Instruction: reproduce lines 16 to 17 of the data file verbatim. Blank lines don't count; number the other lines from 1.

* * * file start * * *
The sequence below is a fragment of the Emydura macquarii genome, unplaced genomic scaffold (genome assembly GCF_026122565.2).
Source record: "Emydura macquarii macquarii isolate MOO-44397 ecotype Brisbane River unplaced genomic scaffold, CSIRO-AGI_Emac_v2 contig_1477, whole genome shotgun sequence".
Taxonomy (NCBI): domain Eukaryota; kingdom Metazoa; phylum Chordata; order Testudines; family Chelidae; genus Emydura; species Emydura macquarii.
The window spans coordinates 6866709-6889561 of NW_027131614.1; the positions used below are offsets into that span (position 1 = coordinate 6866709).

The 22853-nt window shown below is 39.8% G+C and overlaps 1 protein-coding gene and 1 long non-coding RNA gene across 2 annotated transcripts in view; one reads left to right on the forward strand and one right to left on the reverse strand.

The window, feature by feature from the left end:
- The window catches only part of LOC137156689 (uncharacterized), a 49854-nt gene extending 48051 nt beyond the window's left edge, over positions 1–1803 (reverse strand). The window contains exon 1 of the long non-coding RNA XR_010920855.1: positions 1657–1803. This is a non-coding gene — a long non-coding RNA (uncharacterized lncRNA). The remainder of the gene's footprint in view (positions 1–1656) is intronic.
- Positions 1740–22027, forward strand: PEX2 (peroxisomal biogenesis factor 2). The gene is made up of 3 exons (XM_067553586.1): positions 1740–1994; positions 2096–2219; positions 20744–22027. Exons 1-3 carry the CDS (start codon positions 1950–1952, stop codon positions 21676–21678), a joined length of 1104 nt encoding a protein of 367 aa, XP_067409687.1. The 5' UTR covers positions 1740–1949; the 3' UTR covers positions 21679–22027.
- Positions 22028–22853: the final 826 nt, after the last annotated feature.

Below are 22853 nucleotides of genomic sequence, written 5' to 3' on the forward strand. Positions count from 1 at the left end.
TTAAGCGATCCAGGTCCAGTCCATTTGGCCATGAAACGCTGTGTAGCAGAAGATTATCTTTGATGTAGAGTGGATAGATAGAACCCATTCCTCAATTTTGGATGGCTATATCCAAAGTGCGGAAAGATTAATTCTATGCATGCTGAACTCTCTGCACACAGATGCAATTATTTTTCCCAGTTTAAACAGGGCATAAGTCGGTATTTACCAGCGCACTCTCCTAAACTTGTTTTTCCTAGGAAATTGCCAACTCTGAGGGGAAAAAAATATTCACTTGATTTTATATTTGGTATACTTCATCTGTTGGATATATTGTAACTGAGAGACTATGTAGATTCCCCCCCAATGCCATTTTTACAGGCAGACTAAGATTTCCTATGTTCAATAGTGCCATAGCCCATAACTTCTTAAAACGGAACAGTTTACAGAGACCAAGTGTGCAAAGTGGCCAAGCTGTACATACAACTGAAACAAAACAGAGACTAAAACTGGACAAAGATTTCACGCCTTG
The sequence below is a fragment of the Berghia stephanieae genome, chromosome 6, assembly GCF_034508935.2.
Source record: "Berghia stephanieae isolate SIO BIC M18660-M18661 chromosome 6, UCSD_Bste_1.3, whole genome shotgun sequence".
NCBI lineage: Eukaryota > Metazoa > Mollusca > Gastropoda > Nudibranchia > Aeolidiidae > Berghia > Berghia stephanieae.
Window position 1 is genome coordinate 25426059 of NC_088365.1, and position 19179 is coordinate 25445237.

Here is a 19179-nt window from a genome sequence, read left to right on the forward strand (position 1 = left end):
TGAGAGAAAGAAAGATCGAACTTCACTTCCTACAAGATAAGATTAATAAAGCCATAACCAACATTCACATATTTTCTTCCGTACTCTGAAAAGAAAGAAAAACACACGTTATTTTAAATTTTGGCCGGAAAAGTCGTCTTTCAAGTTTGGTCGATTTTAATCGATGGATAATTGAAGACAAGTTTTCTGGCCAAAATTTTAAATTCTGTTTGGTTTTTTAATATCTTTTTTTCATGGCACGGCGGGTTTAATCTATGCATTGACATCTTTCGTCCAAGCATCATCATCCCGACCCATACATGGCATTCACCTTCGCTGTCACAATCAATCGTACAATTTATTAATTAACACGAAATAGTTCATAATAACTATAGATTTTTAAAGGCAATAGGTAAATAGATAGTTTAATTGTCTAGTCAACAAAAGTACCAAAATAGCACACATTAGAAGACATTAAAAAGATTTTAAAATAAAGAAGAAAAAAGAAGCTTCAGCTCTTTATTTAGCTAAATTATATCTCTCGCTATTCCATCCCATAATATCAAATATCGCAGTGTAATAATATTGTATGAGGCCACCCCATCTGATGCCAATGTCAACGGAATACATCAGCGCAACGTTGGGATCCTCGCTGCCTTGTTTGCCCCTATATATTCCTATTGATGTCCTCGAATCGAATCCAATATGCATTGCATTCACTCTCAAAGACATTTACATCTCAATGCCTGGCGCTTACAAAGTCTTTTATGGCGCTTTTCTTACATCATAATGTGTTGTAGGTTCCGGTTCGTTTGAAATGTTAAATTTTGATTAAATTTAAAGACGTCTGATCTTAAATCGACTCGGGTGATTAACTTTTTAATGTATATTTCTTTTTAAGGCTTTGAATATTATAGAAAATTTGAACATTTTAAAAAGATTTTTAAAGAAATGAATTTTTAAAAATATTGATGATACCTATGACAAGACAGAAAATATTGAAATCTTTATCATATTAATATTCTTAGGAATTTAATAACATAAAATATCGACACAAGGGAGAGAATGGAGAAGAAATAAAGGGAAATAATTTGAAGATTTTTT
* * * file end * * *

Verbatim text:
Here is a 19179-nt window from a genome sequence, read left to right on the forward strand (position 1 = left end):
TGAGAGAAAGAAAGATCGAACTTCACTTCCTACAAGATAAGATTAATAAAGCCATAACCAACATTCACATATTTTCTTCCGTACTCTGAAAAGAAAGAAAAACACACGTTATTTTAAATTTTGGCCGGAAAAGTCGTCTTTCAAGTTTGGTCGATTTTAATCGATGGATAATTGAAGACAAGTTTTCTGGCCAAAATTTTAAATTCTGTTTGGTTTTTTAATATCTTTTTTTCATGGCACGGCGGGTTTAATCTATGCATTGACATCTTTCGTCCAAGCATCATCATCCCGACCCATACATGGCATTCACCTTCGCTGTCACAATCAATCGTACAATTTATTAATTAACACGAAATAGTTCATAATAACTATAGATTTTTAAAGGCAATAGGTAAATAGATAGTTTAATTGTCTAGTCAACAAAAGTACCAAAATAGCACACATTAGAAGACATTAAAAAGATTTTAAAATAAAGAAGAAAAAAGAAGCTTCAGCTCTTTATTTAGCTAAATTATATCTCTCGCTATTCCATCCCATAATATCAAATATCGCAGTGTAATAATATTGTATGAGGCCACCCCATCTGATGCCAATGTCAACGGAATACATCAGCGCAACGTTGGGATCCTCGCTGCCTTGTTTGCCCCTATATATTCCTATTGATGTCCTCGAATCGAATCCAATATGCATTGCATTCACTCTCAAAGACATTTACATCTCAATGCCTGGCGCTTACAAAGTCTTTTATGGCGCTTTTCTTACATCATAATGTGTTGTAGGTTCCGGTTCGTTTGAAATGTTAAATTTTGATTAAATTTAAAGACGTCTGATCTTAAATCGACTCGGGTGATTAACTTTTTAATGTATATTTCTTTTTAAGGCTTTGAATATTATAGAAAATTTGAACATTTTAAAAAGATTTTTAAAGAAATGAATTTTTAAAAATATTGATGATACCTATGACAAGACAGAAAATATTGAAATCTTTATCATATTAATATTCTTAGGAATTTAATAACATAAAATATCGACACAAGGGAGAGAATGGAGAAGAAATAAAGGGAAATAATTTGAAGATTTTTT